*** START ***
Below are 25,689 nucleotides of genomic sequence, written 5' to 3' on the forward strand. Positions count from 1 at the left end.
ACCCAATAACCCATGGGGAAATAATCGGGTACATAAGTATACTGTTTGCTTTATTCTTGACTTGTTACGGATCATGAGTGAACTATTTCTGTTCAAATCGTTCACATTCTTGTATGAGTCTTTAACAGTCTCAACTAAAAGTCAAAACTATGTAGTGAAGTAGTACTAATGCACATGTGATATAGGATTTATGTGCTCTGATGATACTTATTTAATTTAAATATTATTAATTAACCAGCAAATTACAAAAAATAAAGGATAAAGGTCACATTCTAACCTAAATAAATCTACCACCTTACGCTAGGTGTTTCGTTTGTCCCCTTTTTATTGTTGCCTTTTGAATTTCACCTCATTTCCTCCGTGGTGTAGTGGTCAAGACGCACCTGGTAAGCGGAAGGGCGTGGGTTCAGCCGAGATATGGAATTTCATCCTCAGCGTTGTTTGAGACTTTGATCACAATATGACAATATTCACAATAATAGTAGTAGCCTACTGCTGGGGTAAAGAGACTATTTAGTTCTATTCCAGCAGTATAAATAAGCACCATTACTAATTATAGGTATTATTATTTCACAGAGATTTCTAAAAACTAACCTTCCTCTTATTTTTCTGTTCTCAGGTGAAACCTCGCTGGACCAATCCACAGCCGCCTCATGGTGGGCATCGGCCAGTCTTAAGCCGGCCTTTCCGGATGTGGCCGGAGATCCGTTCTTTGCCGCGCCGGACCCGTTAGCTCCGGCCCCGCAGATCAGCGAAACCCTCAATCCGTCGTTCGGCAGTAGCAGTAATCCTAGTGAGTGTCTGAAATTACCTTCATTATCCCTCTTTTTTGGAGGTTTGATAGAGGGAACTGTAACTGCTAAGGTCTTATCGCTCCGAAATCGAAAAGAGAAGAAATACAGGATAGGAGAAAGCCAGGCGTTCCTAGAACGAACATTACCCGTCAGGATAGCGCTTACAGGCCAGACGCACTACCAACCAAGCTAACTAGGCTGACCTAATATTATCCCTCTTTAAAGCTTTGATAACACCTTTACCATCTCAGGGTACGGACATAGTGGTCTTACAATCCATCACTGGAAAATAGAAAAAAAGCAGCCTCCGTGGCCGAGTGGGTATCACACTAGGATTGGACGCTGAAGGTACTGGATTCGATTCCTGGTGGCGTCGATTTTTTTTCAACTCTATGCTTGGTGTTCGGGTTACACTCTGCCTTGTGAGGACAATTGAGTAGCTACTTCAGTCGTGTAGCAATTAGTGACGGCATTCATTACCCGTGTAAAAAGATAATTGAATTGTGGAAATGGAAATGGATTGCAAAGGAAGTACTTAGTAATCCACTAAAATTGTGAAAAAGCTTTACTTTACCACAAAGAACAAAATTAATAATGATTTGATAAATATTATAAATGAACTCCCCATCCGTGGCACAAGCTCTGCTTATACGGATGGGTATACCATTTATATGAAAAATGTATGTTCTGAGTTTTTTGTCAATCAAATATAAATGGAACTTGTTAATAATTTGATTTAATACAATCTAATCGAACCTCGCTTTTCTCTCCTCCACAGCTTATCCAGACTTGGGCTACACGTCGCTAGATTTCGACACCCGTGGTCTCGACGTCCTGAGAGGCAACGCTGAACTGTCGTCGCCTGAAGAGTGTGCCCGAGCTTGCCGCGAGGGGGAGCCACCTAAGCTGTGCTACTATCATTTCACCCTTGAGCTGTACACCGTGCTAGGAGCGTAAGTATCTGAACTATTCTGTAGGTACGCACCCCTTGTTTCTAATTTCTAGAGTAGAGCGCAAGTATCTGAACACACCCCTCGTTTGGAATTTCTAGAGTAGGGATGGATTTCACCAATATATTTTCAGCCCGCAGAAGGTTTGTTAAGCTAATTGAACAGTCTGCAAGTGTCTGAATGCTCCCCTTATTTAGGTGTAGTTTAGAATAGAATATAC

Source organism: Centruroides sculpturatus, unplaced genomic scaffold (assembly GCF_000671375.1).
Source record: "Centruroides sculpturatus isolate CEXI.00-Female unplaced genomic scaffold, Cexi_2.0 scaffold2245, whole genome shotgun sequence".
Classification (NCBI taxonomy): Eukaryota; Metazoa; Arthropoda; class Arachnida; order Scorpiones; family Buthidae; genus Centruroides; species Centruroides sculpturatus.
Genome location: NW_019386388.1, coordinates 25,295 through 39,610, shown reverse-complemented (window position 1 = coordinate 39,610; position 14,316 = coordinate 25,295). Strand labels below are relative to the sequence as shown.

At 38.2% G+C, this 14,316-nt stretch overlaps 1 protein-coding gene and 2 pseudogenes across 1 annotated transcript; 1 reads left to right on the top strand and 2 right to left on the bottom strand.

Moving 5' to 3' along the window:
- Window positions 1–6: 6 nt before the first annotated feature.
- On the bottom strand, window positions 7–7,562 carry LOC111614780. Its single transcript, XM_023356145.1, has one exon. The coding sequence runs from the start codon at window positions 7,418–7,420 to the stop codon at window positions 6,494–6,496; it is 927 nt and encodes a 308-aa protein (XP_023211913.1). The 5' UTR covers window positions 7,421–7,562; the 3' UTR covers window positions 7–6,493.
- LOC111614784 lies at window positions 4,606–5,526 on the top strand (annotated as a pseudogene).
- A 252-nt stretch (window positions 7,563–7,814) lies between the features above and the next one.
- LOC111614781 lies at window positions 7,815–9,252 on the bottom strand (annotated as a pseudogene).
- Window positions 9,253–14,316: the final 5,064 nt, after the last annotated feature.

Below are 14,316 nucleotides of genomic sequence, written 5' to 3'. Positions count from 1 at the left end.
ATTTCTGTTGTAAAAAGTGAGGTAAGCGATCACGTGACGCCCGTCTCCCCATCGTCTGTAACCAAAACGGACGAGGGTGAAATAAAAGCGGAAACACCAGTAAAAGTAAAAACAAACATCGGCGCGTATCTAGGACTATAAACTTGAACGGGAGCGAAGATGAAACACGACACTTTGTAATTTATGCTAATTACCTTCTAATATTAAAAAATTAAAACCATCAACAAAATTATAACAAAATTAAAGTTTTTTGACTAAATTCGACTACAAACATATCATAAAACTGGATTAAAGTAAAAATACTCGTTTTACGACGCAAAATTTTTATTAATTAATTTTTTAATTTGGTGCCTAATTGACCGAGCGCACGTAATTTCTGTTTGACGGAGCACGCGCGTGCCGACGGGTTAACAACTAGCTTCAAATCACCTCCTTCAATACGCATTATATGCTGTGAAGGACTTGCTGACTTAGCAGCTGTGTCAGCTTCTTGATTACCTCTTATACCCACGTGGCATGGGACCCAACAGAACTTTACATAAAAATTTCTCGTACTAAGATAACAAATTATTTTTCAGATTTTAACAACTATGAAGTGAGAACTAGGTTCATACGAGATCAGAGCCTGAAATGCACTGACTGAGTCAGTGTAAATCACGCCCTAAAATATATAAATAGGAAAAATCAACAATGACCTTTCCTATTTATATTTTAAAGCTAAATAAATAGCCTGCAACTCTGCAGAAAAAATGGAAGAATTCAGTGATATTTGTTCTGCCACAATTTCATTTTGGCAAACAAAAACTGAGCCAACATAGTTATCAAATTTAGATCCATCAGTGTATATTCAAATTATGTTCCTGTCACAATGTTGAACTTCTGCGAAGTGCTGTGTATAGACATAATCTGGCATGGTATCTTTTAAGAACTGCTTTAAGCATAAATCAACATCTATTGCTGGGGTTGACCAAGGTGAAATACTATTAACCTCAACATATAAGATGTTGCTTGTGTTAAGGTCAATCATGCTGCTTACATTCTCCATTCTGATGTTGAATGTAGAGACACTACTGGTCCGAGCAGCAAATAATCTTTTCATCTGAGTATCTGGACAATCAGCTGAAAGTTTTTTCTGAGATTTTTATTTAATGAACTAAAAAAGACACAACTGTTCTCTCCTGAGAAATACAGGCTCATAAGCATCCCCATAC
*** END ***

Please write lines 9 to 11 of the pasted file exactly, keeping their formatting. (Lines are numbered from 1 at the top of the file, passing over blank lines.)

- Window positions 1–6: 6 nt before the first annotated feature.
- On the bottom strand, window positions 7–7,562 carry LOC111614780. Its single transcript, XM_023356145.1, has one exon. The coding sequence runs from the start codon at window positions 7,418–7,420 to the stop codon at window positions 6,494–6,496; it is 927 nt and encodes a 308-aa protein (XP_023211913.1). The 5' UTR covers window positions 7,421–7,562; the 3' UTR covers window positions 7–6,493.
- LOC111614784 lies at window positions 4,606–5,526 on the top strand (annotated as a pseudogene).